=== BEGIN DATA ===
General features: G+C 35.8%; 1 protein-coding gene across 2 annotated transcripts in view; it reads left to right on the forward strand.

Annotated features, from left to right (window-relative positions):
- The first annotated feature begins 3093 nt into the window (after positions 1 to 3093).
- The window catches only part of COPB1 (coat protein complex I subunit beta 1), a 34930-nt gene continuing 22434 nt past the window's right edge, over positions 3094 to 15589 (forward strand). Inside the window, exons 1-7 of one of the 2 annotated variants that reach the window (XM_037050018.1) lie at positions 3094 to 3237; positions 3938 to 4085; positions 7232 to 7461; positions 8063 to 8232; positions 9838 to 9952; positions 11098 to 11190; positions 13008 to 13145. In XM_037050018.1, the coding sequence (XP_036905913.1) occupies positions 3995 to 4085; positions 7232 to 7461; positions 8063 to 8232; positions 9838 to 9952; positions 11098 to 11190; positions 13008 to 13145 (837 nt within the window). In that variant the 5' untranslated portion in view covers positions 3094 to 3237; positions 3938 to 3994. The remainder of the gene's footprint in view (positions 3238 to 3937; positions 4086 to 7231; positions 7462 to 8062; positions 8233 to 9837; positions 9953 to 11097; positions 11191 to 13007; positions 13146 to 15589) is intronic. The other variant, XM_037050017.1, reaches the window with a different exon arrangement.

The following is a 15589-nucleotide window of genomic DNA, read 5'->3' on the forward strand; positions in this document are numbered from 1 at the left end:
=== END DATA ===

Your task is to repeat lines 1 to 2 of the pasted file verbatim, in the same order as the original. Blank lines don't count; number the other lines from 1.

General features: G+C 35.8%; 1 protein-coding gene across 2 annotated transcripts in view; it reads left to right on the forward strand.

Annotated features, from left to right (window-relative positions):